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Thousands of Olympic tourists will be enjoying mirrored ceilings and stripper poles in Rio’s love motels

AP Photo/Felipe Dana
The Medieval Room at the Shalimar Hotel.
Published This article is more than 2 years old.

As visitors from around the world converge on Rio de Janeiro for the Olympics, Luiz Felippe Fontes de Mendonça is making some changes at his motel.

Used to renting rooms in three-hour blocs, he’s now selling two-week vacation packages. Some rooms are getting single beds installed: “We’ve never had the need for single beds around here,” he explains. Staff are being instructed on handling luggage, which most guests haven’t had the need for either, and greeting patrons by name: “Ours was always a policy of never asking names.” He has even, for the first time in two decades, gotten a guest registration book.

Mendonça is proprietor of the the Te Adoro (I Love You) motel, one of Rio’s approximately 180 love motels, and he’s repositioning it to cater to Olympic visitors. With Brazil in its worst economic crisis since the Great Depression, he and many other love moteliers are trying to tempt a more respectable clientele, with nightly rates that are a fraction of what big hotel chains are charging for the games.

And if that means temporarily putting the tantra chairs in storage, hiding the catalogues for the on-site sex shop, and toning down the cable TV package, it’s all worth it.

Love motels are big business in Brazil, generating 3.5 billion reais ($1.07 billion) in annual sales, hosting 100 million guests, and employing 250,000 staff, according to the Brazilian Motels Association, a trade group. But the crisis has led to a 15% drop in motel revenues this year.

After it was awarded the Olympics in 2009, Rio embarked upon a massive hotel buildup, doubling the number of rooms on offer to around 60,000. Still unsure there would be sufficient lodging, the city government offered tax incentives to the love motels if they’d adapt their 7,000 rooms for tourists. A handful took up the offer; others are only temporarily shifting their business model to capture the tourist spillover.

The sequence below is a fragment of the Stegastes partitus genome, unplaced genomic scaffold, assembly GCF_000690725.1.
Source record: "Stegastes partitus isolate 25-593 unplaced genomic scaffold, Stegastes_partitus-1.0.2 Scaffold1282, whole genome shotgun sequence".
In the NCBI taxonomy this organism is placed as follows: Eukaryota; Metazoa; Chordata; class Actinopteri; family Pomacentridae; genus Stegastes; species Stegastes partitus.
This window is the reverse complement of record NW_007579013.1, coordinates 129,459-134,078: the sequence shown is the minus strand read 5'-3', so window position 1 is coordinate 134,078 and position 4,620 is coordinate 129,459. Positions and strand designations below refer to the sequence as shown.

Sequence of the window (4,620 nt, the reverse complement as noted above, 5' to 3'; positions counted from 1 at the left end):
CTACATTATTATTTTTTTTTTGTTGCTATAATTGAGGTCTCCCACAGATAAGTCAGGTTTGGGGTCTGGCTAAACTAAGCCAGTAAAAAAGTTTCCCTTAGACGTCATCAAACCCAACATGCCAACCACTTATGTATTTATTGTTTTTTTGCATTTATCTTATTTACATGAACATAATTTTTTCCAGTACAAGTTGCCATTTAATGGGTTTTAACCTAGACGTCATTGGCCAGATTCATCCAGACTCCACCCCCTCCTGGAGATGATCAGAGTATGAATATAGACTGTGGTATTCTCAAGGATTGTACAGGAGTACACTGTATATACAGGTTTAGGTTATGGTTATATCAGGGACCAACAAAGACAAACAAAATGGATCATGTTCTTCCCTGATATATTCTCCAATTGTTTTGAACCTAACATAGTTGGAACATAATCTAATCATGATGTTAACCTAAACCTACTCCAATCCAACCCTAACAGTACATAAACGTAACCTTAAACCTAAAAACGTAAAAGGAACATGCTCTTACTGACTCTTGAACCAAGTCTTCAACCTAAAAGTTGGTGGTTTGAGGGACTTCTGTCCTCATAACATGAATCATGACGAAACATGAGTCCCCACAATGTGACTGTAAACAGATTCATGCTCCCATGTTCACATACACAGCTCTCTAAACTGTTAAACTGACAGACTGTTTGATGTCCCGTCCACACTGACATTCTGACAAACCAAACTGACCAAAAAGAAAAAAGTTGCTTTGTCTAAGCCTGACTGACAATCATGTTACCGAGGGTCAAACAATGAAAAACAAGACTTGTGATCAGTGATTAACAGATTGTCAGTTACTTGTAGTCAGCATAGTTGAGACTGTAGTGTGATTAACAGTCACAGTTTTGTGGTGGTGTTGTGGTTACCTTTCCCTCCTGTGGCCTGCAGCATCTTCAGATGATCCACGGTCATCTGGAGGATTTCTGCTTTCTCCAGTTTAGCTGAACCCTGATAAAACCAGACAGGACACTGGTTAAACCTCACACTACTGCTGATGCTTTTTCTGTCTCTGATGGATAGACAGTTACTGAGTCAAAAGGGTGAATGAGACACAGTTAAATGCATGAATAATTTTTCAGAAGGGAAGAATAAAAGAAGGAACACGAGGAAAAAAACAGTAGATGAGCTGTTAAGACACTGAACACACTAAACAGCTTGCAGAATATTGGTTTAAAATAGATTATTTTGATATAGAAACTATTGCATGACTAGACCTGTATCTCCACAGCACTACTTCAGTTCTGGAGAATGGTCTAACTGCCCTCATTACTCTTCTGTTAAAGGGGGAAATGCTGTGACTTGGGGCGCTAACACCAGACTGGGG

“The industry really needs a lift and Rio is counting on the Olympics,” says Ricardo Freire, a São Paulo-based motel architect.

You may imagine a love motel suite to be a sordid, cheap room with flimsy furnishings, but Freire—the Frank Lloyd Wright of the Brazilian love motel scene, known for such classics as the “Fifty Shades of Grey Suite” and the “Safari Suite,” with a bed designed to look like camouflaged jeep—would have you revise your opinion. Forget Olympic stadiums; love moteliers face challenges every day in creating venues suitable for feats of indoor athleticism, Freire says. Chairs and tables must meet exacting design standards and be built with high-tensile-strength materials, to support the weight of two people subjecting them to extreme stress. More than once, he says, an accident has occurred because a love motel architect cut corners on materials or design.

Freire says São Paulo is the place to see love motels at their finest, but Antônio de Oliveira Cerqueira, proprietor of Rio’s Shalimar motel, begs to differ. He offers a tour of the Medieval Suite (picture above), which is done up in a faux dungeon motif, with a rustic chair which sits like a throne against a wall bedecked with a thick slave’s chain. Less nostalgic is the Shalimar Suite, outfitted with a sauna, a heated pool, and that most indispensable of all modern furnishings, a stripper’s pole.

AP Photo/Felipe Dana
Just trying to look respectable.

“Foreigners will come to Rio for the games, but if they stay at a motel, I guarantee you that is what they’ll remember the most,” Cerqueira says, knocking the pole with his knuckle for emphasis.

Or so the love motel industry hopes. In the run-up to the games, the motel association has put 12,000 motel workers through training in the kinds of basic customer services that short-term clients generally don’t require. “The motels of Rio de Janeiro also want to make history and win the gold medal when it comes to hospitality,” chirps an association press release.

Even with the work Mendonça has put in, though, it’s clear the Te Adoro is no normal hotel. There’s no lobby to speak of. Guests generally enter by car, pay an attendant, and pull into an individual parking garage connected to their room, so they can’t be seen going from the automobile to the love nest. Mendonça has moved out some overtly sexual accoutrements, but the beds with their weird, beveled corners remain, as do the mirrored ceilings.

It’s unclear whether his efforts will pay off, however. Over the past year or so, Brazil has been hit by a nearly biblical series of calamities. First came the economic collapse, followed by the mosquito-borne Zika virus, which causes birth defects. Now, the president is being impeached and Rio is enduring a crime wave. Last week, authorities busted up what they said was a homegrown terror cell inspired by Islamic State.

Rio hotels are nearly full, but the Te Adoro isn’t yet cleaning up quite like Mendonça had hoped. He had once hoped to reach 90% occupancy, but now says he’d settle for 70%, and has knocked his price down from 450 to 280 reais a night.

So, if you want a decently-priced room in Rio and don’t mind seeing yourself in the ceiling in the morning, you know where to go.

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